What is a webcast?

2 min read
October 22, 2019

You’ve probably heard terms like live streaming, webinars or webcasting and wondered if there’s any major distinction between all of them. It can be fairly confusing because in terms of the technology used, there is little to no difference at all between these terms. In the following, we will explore the differences and commonalities. 

Webcasting, live streaming, webinars, what’s the difference?

Fundamentally, these all take a live audio and video signal and broadcast them to one or more audience members over the internet. The technology and software used to make them happen is virtually the same in almost all scenarios.

But, there are minute semantic differences in the definitions between these.

A webcast is not specifically live

You can capture the video and audio that you want to publish and then publish these files online anywhere and it would still be a webcast. Webcasts are usually recorded in a style similar to how radio talk shows are recorded and aired. Webcasts are a more general term that usually includes video and audio, however, when they only include audio they are usually referred to as Podcasts.

This is because in the early 2000’s, these often long audio files that were published online were first adopted largely by Apple users, and the iPod was popular then, which back then only handled audio and no or very limited video. Hence ‘podcast’ when referring to webcasts that are just audio publications.

A live streaming event is always live

It’s usually hosted on a site or venue that specializes somewhat in live streaming, like Twitch, YouTube, or Facebook. Though live streaming doesn’t have to be on one of these venues to still count as a live stream. Samba Live is an independent way to host your own live stream event without having to go through the big tech giants even if you want to reach a large audience.

Live streaming events are usually in a sort of impromptu style that makes them a bit spontaneous and community-focused. It’s important to be able to interact in real time with your audience during a live stream, while webcasts don’t necessarily interact with the audience.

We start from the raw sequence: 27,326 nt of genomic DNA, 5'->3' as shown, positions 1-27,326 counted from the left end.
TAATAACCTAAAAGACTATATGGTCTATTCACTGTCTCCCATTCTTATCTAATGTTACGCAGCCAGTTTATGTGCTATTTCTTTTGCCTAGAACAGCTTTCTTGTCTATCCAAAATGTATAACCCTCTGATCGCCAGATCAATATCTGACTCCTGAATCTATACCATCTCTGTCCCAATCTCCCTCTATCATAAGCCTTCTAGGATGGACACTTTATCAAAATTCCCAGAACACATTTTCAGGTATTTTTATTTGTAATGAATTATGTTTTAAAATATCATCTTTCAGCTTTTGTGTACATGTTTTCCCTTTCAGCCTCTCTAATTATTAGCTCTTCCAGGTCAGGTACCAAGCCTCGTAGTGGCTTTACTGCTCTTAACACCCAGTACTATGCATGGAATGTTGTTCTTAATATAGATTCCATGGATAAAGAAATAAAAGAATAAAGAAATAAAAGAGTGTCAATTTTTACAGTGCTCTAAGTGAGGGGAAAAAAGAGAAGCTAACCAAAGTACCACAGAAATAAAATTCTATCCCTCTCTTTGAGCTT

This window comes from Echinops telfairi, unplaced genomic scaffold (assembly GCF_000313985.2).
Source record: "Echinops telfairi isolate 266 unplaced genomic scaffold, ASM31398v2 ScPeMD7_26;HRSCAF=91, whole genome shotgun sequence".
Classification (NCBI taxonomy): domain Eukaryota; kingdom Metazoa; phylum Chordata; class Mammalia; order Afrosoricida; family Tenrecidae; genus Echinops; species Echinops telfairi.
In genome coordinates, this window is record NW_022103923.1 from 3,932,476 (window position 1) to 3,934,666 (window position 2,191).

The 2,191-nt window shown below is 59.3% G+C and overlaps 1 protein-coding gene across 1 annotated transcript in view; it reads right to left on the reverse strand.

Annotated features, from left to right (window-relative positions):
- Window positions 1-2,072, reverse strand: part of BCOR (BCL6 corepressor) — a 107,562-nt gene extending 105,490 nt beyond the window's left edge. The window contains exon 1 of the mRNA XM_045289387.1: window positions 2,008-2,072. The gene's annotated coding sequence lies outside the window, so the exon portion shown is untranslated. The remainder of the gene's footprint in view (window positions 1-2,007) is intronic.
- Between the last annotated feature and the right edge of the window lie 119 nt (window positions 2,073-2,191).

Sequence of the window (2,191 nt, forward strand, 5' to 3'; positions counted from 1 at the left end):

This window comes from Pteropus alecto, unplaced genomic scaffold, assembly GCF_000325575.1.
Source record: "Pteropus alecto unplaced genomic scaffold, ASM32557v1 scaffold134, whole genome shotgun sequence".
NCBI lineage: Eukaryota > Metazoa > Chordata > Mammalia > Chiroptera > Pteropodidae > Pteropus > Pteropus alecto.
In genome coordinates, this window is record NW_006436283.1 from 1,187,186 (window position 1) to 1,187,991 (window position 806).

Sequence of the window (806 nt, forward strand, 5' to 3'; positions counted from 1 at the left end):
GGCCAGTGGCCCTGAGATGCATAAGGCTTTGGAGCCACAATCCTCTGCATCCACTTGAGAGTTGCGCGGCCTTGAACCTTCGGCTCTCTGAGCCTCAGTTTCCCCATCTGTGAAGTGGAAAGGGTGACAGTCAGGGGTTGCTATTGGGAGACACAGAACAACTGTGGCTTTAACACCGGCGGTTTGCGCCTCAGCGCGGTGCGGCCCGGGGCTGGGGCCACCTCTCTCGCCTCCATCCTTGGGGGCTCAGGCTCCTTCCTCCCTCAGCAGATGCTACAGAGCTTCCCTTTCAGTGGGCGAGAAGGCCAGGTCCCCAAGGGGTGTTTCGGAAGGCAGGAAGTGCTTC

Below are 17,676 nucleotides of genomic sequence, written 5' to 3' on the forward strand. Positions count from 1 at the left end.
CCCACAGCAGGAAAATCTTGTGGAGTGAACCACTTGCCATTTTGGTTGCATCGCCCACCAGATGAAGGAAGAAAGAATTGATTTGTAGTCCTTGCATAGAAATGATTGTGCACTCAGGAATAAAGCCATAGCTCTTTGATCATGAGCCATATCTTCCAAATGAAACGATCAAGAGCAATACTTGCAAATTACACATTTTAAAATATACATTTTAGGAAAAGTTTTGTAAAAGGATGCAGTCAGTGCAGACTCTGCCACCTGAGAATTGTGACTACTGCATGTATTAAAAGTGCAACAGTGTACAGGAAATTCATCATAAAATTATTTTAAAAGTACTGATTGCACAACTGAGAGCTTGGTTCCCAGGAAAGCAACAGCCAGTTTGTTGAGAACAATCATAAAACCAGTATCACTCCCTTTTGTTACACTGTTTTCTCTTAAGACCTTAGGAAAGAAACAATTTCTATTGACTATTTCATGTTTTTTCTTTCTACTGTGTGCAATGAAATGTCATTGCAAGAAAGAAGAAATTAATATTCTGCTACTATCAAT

Webinars are basically a form of live streaming

Though sometimes they can involve the audience dialing in on their telephones in order to avoid audio configurations. Webinars are usually commercially or professionally oriented.

They often have to do with corporate meetings, focus groups, market research, or product pitches. They’re frequently done with places like Zoom, GoToWebinar, Webex join.me, and Adobe Connect. Though they can be done on other live streaming platforms as well. Samba Live is a powerful alternative that offers webcasting, webinars as well as live streaming as a one-stop-shop.

More webcasting examples and exceptions

There is a huge diversity of ideas that people come up with on the internet in the space of webcasting. TV shows and internet TV are a gray area that could technically count as webcasting, though we don’t think of Netflix as a ‘webcast’ much anymore – it started out almost being considered as one. There are smaller broadcasting platforms like Kinja that host a number of webcasted shows.

What doesn’t count?

With how broad webcasting is it’s worth noting that not everything on the internet is a webcast. TV, radio, and print media of course aren’t webcasts because they don’t use the internet, though they can deliver the same point as a webcast can.

Likewise, Reddit, Pinterest, and Twitter aren’t webcasts even though they use the web, because they’re not delivering video with the same format as a webcast would. Text posts like this blog post and ebooks obviously don’t count as webcasts, even though a lot of blogs have webcasts, and a lot of webcasts have blogs.

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